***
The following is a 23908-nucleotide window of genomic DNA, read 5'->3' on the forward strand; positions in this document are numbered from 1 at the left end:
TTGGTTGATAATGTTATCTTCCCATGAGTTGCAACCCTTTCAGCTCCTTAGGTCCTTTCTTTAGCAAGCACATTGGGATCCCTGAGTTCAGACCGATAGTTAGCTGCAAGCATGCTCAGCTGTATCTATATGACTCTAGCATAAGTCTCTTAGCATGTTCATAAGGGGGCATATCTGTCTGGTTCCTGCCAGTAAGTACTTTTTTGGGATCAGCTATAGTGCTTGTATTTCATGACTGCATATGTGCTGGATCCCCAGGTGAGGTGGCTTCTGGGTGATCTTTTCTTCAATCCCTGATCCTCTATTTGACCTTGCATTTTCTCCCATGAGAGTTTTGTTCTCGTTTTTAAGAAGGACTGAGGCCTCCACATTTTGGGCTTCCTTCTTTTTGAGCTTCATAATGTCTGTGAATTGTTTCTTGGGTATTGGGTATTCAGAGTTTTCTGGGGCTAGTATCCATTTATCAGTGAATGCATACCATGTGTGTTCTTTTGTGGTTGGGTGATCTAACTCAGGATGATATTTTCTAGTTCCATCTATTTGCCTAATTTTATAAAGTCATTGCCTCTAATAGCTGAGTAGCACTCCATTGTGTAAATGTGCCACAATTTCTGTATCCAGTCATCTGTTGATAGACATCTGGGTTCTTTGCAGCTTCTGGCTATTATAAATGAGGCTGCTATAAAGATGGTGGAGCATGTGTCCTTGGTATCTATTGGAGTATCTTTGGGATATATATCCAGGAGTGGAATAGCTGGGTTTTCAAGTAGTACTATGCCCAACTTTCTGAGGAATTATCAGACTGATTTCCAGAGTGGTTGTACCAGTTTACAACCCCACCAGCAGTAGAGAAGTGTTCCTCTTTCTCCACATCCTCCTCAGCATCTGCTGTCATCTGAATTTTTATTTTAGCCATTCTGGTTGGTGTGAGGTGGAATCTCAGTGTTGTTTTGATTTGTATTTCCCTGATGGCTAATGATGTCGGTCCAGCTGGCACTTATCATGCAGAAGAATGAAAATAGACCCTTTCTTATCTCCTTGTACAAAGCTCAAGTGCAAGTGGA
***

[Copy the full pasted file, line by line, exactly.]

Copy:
The following is a 23908-nucleotide window of genomic DNA, read 5'->3' on the forward strand; positions in this document are numbered from 1 at the left end:
TTGGTTGATAATGTTATCTTCCCATGAGTTGCAACCCTTTCAGCTCCTTAGGTCCTTTCTTTAGCAAGCACATTGGGATCCCTGAGTTCAGACCGATAGTTAGCTGCAAGCATGCTCAGCTGTATCTATATGACTCTAGCATAAGTCTCTTAGCATGTTCATAAGGGGGCATATCTGTCTGGTTCCTGCCAGTAAGTACTTTTTTGGGATCAGCTATAGTGCTTGTATTTCATGACTGCATATGTGCTGGATCCCCAGGTGAGGTGGCTTCTGGGTGATCTTTTCTTCAATCCCTGATCCTCTATTTGACCTTGCATTTTCTCCCATGAGAGTTTTGTTCTCGTTTTTAAGAAGGACTGAGGCCTCCACATTTTGGGCTTCCTTCTTTTTGAGCTTCATAATGTCTGTGAATTGTTTCTTGGGTATTGGGTATTCAGAGTTTTCTGGGGCTAGTATCCATTTATCAGTGAATGCATACCATGTGTGTTCTTTTGTGGTTGGGTGATCTAACTCAGGATGATATTTTCTAGTTCCATCTATTTGCCTAATTTTATAAAGTCATTGCCTCTAATAGCTGAGTAGCACTCCATTGTGTAAATGTGCCACAATTTCTGTATCCAGTCATCTGTTGATAGACATCTGGGTTCTTTGCAGCTTCTGGCTATTATAAATGAGGCTGCTATAAAGATGGTGGAGCATGTGTCCTTGGTATCTATTGGAGTATCTTTGGGATATATATCCAGGAGTGGAATAGCTGGGTTTTCAAGTAGTACTATGCCCAACTTTCTGAGGAATTATCAGACTGATTTCCAGAGTGGTTGTACCAGTTTACAACCCCACCAGCAGTAGAGAAGTGTTCCTCTTTCTCCACATCCTCCTCAGCATCTGCTGTCATCTGAATTTTTATTTTAGCCATTCTGGTTGGTGTGAGGTGGAATCTCAGTGTTGTTTTGATTTGTATTTCCCTGATGGCTAATGATGTCGGTCCAGCTGGCACTTATCATGCAGAAGAATGAAAATAGACCCTTTCTTATCTCCTTGTACAAAGCTCAAGTGCAAGTGGA